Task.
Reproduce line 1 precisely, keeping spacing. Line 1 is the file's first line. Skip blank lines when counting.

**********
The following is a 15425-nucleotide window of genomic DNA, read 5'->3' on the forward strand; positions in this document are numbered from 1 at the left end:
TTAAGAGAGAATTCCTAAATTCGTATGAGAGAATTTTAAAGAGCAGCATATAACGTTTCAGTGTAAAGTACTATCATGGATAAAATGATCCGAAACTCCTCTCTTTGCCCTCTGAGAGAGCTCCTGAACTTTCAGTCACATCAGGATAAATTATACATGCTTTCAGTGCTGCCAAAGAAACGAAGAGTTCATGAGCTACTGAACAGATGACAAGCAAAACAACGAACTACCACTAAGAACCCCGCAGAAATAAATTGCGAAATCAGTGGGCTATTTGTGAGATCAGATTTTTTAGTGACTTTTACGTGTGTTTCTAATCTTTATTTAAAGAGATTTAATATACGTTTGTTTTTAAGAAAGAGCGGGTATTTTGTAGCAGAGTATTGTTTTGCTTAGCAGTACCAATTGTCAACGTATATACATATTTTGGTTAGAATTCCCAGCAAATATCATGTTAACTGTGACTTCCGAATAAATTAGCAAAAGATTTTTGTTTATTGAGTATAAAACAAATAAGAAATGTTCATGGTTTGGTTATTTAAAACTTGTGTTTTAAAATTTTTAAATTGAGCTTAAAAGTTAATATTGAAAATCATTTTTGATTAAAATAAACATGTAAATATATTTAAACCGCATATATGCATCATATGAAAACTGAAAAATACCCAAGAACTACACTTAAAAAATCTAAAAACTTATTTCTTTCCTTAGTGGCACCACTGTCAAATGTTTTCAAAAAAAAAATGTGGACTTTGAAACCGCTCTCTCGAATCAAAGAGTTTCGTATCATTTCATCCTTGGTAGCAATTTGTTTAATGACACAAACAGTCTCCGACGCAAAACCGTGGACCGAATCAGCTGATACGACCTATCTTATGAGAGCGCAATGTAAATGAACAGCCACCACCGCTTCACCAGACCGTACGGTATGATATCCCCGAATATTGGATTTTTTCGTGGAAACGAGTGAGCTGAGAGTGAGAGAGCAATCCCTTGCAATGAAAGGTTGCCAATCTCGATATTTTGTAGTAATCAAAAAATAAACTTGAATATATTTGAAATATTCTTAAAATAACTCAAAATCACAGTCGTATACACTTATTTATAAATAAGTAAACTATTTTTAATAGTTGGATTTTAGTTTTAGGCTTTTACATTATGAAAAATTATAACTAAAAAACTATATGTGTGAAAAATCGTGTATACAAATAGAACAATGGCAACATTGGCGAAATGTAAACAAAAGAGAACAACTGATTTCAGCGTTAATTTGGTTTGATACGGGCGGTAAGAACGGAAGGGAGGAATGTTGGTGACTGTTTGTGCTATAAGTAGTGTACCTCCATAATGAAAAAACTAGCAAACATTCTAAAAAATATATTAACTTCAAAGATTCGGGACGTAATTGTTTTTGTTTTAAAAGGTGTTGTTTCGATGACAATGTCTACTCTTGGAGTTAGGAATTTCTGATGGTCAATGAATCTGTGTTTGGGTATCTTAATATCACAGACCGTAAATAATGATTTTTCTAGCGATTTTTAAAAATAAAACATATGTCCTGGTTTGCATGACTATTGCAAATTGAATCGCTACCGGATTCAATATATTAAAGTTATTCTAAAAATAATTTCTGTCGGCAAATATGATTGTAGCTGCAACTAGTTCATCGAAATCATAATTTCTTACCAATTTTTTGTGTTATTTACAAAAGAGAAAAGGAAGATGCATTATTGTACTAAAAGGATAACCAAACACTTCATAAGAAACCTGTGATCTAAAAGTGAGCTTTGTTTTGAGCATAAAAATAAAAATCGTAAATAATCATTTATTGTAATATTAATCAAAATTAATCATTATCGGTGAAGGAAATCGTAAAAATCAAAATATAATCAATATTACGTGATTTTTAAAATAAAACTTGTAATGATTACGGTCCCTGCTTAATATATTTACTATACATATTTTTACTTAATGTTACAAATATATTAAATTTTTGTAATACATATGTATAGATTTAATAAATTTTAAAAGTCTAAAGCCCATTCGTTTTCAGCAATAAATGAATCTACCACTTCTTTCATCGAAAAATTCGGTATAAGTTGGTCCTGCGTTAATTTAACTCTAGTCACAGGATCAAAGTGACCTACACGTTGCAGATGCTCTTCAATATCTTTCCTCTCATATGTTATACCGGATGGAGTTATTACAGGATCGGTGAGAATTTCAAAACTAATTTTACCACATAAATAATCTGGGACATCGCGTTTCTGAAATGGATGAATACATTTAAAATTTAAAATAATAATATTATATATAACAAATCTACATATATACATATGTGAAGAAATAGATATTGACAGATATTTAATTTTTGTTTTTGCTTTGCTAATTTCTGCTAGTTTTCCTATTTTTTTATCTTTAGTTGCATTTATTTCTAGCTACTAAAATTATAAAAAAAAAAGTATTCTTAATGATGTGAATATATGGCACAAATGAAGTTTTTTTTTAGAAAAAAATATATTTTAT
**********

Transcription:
The following is a 15425-nucleotide window of genomic DNA, read 5'->3' on the forward strand; positions in this document are numbered from 1 at the left end: